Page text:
Longitudinal studies have shown that occupational exposures to cleaning agents, such as quats, results in a higher proportion of asthma cases in adults (Kogevinas et al. 2007; Obadia et al. 2009). Another study has found that the exposure of women through occupational and/or regular cleaning activities at home result in accelerated declines of lung function, which could represent long-term respiratory health problems (Svanes et al. 2018).

A recent study performed in the USA concerning female nurse exposure to specific disinfectants, such as glutaraldehyde (a strong disinfectant used for medical instruments), hydrogen peroxide, bleach, alcohol, and quats (used for low-level disinfection of surfaces such as floors and furniture), found that nurses were associated with an increased risk of chronic obstructive pulmonary disease (Dumas et al. 2019). These findings indicate concrete evidence of respiratory diseases due to disinfectant exposure. Although the importance and need for proper disinfection procedures in hospitals, especially during the COVID-19 pandemic, is clear, the health risks associated with cleaning product exposure should be considered.

Conclusions and required future studies

Due to the current need to address and understand the impact of different environmental exposures regarding COVID-19, relevant contaminants in drinking water, including metals, PFAS, and plasticizers, according to previously reported immunotoxicity, may raise potential concerns related to COVID-19 respiratory symptoms. Epidemiological studies are still required to evaluate potential synergistic effect between environmental pollutants and the virus. Previous studies have reported that, in addition to affecting the immune response, some compounds can also increase pathogen virulence or resistant to antibiotics, such as, for example, correlations between Pb exposure and greater detection of methicillin-resistant Staphylococcus aureus (MRSA) (Eggers et al. 2018). Research on PFAS has also demonstrated reduced immune responses to vaccines in a community from the Faroe Islands (Grandjean et al. 2017). Therefore, the presence of pollutants in drinking water could be an issue even after a vaccine is discovered for COVID-19.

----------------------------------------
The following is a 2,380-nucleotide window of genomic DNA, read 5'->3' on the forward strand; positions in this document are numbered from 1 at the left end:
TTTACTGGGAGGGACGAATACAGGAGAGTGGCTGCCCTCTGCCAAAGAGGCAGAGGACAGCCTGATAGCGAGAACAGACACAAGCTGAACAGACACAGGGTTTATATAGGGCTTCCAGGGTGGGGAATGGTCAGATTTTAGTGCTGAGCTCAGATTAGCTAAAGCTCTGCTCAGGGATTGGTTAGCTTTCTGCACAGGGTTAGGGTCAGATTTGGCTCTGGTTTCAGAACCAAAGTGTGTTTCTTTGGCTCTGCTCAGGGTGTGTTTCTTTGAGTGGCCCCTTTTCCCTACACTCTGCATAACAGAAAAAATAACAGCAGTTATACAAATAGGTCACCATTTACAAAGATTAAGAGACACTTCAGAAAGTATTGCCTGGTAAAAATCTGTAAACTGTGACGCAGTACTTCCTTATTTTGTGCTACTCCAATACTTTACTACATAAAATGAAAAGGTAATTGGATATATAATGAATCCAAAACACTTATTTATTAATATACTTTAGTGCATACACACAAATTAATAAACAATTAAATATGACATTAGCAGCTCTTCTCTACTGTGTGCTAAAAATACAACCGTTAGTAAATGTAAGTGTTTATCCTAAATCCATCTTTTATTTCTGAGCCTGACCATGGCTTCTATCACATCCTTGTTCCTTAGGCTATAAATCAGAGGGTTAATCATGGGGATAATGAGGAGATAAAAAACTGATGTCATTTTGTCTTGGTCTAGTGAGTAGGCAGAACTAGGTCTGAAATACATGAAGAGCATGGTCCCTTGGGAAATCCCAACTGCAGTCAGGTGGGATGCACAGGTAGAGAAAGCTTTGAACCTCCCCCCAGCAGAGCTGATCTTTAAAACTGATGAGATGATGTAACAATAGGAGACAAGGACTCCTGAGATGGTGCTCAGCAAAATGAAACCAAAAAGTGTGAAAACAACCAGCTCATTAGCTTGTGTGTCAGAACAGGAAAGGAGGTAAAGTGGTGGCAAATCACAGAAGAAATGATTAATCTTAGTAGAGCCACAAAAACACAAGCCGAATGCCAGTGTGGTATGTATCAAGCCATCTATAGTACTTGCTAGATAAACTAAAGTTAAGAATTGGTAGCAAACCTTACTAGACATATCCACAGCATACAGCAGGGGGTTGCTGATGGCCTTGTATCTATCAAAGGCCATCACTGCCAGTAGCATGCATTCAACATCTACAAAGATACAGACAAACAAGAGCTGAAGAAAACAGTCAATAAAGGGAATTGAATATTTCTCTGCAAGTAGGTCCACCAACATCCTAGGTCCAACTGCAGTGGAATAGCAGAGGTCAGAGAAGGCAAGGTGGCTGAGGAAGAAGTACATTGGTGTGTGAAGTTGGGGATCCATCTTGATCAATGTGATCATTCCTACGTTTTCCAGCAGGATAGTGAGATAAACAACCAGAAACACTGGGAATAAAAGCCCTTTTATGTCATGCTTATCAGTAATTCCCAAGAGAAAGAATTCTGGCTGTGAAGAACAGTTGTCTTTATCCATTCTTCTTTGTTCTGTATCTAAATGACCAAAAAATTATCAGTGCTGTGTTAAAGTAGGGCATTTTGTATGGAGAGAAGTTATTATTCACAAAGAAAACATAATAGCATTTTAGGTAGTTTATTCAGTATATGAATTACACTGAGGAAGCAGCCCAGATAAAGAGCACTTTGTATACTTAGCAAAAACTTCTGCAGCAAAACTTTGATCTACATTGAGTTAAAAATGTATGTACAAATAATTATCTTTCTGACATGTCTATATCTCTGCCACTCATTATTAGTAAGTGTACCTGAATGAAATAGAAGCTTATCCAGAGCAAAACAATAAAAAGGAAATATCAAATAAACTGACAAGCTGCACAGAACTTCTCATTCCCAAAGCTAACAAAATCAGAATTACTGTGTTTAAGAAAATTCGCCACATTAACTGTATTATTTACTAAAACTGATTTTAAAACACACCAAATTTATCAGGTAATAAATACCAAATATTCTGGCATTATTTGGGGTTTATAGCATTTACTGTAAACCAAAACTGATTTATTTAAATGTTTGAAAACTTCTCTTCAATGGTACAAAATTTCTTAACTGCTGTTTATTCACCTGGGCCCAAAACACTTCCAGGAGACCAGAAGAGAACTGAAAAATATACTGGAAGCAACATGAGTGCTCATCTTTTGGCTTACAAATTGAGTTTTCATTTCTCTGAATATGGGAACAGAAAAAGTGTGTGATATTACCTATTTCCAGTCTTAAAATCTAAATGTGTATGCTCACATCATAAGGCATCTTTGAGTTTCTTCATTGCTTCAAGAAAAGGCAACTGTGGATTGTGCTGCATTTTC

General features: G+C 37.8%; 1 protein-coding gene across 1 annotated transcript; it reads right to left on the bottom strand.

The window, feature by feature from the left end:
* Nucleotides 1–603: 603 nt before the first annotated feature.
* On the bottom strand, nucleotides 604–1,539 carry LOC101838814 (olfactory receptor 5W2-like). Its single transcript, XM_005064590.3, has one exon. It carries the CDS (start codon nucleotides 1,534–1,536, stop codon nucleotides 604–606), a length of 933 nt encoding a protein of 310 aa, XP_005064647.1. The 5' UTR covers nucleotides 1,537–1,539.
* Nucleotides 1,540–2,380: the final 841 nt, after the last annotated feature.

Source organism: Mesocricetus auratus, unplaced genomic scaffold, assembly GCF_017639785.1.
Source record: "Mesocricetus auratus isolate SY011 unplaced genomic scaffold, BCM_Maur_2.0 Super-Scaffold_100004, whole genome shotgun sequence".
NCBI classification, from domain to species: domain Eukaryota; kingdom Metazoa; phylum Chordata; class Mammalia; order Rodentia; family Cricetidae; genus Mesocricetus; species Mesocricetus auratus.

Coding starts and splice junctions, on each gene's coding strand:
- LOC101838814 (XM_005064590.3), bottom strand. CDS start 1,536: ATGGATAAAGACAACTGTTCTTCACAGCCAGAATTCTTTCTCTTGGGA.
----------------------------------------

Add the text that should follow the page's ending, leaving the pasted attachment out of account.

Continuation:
Studies on the ecological and environmental impact of the increased amount of plastic and other wastes being produced are certainly warranted, to evaluate risks to aquatic organisms and humans. Special attention to the respiratory issues associated to the use of cleaning (disinfectants) products is imperative, highlighting the need for stricter guidelines on their safety usage in both the healthcare environment and at home.

The selected persistent and toxic compounds and health effects discussed herein encompass only a small fraction of the endocrine disruptor contaminants possibly present in drinking water, as other pollutants, such as pesticides, herbicides, polychlorinated biphenyls (PCBs), polycyclic aromatic hydrocarbon (PAHs), and polybrominated diphenyl ethers (PBDE), as well as emerging contaminants, including pharmaceuticals, personal care products, disinfection by-products and metabolites, and transformation products, have also been implicated in immunotoxicity responses. Therefore, the health risks associated with the present of contaminants in drinking water, especially long-term exposures, are of paramount concern, and studies focusing on the effects of mixtures of these compounds are still lacking.

Data availability

Not applicable.

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Acknowledgments

This is contribution number 988 from the Southeast Environmental Research Center in the Institute of Environment at Florida International University.

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Natalia Soares Quinete: conceptualization; resources; investigation; validation; data curation; formal analysis; project administration; supervision; writing—original draft; writing—draft reviewing. Rachel Ann Hauser-Davis: conceptualization; resources; investigation; validation; data curation; formal analysis; project administration; supervision; writing—original draft; writing—draft reviewing.

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Quinete, N., Hauser-Davis, R.A. Drinking water pollutants may affect the immune system: concerns regarding COVID-19 health effects. Environ Sci Pollut Res 28, 1235–1246 (2021). https://doi.org/10.1007/s11356-020-11487-4

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Keywords

  • SARS-CoV-2
  • Immune response
  • Cytokines
  • PFAS, plastic components and plasticizers
  • Metals